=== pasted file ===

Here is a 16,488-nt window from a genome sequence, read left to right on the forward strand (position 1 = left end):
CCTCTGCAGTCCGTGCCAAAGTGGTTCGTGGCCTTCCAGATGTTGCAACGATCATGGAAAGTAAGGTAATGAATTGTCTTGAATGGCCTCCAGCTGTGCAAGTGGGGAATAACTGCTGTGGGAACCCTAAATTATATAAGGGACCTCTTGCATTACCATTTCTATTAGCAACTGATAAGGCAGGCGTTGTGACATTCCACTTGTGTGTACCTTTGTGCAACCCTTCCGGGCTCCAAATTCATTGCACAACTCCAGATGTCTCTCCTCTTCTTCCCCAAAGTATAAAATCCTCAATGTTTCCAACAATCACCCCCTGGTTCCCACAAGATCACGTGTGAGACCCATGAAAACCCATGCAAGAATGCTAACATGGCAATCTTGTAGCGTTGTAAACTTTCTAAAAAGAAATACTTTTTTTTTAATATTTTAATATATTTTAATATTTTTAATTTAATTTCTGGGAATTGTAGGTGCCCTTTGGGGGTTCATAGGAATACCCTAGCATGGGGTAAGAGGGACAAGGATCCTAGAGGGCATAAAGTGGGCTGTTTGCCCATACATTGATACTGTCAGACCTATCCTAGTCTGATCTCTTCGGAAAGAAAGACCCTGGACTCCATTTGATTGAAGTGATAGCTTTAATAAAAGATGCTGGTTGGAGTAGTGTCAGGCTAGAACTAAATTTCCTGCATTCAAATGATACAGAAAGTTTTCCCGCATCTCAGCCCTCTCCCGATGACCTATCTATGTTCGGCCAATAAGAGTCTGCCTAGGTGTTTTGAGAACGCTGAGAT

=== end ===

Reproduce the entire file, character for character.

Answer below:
Here is a 16,488-nt window from a genome sequence, read left to right on the forward strand (position 1 = left end):
CCTCTGCAGTCCGTGCCAAAGTGGTTCGTGGCCTTCCAGATGTTGCAACGATCATGGAAAGTAAGGTAATGAATTGTCTTGAATGGCCTCCAGCTGTGCAAGTGGGGAATAACTGCTGTGGGAACCCTAAATTATATAAGGGACCTCTTGCATTACCATTTCTATTAGCAACTGATAAGGCAGGCGTTGTGACATTCCACTTGTGTGTACCTTTGTGCAACCCTTCCGGGCTCCAAATTCATTGCACAACTCCAGATGTCTCTCCTCTTCTTCCCCAAAGTATAAAATCCTCAATGTTTCCAACAATCACCCCCTGGTTCCCACAAGATCACGTGTGAGACCCATGAAAACCCATGCAAGAATGCTAACATGGCAATCTTGTAGCGTTGTAAACTTTCTAAAAAGAAATACTTTTTTTTTAATATTTTAATATATTTTAATATTTTTAATTTAATTTCTGGGAATTGTAGGTGCCCTTTGGGGGTTCATAGGAATACCCTAGCATGGGGTAAGAGGGACAAGGATCCTAGAGGGCATAAAGTGGGCTGTTTGCCCATACATTGATACTGTCAGACCTATCCTAGTCTGATCTCTTCGGAAAGAAAGACCCTGGACTCCATTTGATTGAAGTGATAGCTTTAATAAAAGATGCTGGTTGGAGTAGTGTCAGGCTAGAACTAAATTTCCTGCATTCAAATGATACAGAAAGTTTTCCCGCATCTCAGCCCTCTCCCGATGACCTATCTATGTTCGGCCAATAAGAGTCTGCCTAGGTGTTTTGAGAACGCTGAGAT